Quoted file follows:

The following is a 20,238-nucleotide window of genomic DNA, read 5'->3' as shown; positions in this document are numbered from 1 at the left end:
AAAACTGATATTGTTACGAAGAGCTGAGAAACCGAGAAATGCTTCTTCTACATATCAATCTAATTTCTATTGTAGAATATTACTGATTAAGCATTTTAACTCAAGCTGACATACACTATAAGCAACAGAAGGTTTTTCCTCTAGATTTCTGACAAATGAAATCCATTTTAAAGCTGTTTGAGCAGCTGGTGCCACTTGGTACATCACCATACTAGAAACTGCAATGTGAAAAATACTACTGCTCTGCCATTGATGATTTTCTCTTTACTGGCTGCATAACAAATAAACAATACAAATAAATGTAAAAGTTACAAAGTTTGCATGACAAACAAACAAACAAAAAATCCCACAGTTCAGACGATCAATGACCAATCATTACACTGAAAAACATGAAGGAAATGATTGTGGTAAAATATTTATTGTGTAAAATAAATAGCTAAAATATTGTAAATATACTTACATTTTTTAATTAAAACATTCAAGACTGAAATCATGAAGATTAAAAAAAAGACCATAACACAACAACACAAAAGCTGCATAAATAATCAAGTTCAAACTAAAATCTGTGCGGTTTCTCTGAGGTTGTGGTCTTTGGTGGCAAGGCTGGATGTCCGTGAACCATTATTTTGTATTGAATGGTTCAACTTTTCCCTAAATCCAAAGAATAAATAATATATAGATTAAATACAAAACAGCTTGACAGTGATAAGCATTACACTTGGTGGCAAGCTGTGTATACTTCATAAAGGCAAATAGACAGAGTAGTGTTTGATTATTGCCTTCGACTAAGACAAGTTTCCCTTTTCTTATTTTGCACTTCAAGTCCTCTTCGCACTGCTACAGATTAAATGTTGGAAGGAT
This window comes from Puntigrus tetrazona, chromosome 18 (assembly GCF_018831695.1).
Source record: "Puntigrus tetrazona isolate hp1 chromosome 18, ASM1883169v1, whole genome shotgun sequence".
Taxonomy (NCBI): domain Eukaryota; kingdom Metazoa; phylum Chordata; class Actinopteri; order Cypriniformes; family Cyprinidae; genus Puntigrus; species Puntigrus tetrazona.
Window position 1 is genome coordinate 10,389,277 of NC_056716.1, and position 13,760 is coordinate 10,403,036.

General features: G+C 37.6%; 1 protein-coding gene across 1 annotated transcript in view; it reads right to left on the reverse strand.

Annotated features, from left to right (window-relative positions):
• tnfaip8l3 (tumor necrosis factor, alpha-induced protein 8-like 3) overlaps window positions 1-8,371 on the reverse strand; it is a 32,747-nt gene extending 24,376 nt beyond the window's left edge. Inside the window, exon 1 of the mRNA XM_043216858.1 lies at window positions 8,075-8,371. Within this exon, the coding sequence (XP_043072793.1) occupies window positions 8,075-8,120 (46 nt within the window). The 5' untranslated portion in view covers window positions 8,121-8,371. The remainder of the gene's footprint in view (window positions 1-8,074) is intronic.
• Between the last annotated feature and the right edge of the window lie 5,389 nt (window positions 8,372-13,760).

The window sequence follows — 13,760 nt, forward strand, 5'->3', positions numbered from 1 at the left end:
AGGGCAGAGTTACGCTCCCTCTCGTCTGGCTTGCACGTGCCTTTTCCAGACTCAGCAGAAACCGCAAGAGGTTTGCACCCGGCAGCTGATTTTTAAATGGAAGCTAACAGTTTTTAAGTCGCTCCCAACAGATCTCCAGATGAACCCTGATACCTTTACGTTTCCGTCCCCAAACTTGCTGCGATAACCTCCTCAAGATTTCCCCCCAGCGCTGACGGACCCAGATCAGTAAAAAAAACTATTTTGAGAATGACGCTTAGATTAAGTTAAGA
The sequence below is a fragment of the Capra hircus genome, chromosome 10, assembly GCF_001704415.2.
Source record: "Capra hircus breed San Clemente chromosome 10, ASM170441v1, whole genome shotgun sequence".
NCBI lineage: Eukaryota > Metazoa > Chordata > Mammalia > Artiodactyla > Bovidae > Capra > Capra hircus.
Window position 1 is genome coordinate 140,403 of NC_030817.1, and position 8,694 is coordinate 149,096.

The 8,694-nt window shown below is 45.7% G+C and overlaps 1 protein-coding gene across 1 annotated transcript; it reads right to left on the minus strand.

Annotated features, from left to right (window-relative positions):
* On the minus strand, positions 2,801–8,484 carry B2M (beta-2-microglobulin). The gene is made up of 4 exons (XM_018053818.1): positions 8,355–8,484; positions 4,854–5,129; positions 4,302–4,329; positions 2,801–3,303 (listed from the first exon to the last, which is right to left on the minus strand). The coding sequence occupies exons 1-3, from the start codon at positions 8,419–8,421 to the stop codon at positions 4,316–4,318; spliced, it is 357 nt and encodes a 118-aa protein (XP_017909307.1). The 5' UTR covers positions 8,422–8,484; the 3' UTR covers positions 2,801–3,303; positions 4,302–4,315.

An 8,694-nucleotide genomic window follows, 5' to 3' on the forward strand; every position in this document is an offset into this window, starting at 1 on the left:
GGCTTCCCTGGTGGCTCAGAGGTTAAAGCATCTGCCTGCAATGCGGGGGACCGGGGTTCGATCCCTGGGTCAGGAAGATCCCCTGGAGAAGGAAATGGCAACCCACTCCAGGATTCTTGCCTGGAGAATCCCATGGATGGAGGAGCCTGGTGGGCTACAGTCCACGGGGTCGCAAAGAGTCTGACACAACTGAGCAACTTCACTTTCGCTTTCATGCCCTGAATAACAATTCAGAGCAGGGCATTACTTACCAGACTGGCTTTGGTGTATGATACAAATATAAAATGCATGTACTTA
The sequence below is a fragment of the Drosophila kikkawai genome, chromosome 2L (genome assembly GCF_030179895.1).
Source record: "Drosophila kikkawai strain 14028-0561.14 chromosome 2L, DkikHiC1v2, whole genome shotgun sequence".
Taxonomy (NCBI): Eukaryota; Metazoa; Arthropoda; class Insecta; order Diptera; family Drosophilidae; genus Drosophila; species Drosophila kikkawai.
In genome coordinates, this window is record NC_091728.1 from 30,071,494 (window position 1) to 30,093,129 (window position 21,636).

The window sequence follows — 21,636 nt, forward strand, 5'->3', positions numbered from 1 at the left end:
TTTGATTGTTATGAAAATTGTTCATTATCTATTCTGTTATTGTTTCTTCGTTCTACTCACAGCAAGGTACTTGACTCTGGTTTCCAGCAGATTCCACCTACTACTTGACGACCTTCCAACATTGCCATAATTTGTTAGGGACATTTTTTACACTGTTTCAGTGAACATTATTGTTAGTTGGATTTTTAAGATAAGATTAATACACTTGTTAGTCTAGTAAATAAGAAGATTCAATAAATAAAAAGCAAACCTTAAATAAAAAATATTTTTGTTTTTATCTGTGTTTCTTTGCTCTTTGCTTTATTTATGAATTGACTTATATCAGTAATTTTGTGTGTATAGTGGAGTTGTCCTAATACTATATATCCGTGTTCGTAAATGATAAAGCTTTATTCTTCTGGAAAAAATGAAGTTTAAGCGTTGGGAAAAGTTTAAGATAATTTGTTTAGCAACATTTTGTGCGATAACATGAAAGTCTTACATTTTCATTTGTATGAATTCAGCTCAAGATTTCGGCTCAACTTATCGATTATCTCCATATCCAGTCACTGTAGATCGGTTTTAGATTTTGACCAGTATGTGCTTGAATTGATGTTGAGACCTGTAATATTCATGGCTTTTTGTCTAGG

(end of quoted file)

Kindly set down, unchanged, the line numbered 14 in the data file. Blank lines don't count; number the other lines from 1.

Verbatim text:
Source record: "Capra hircus breed San Clemente chromosome 10, ASM170441v1, whole genome shotgun sequence".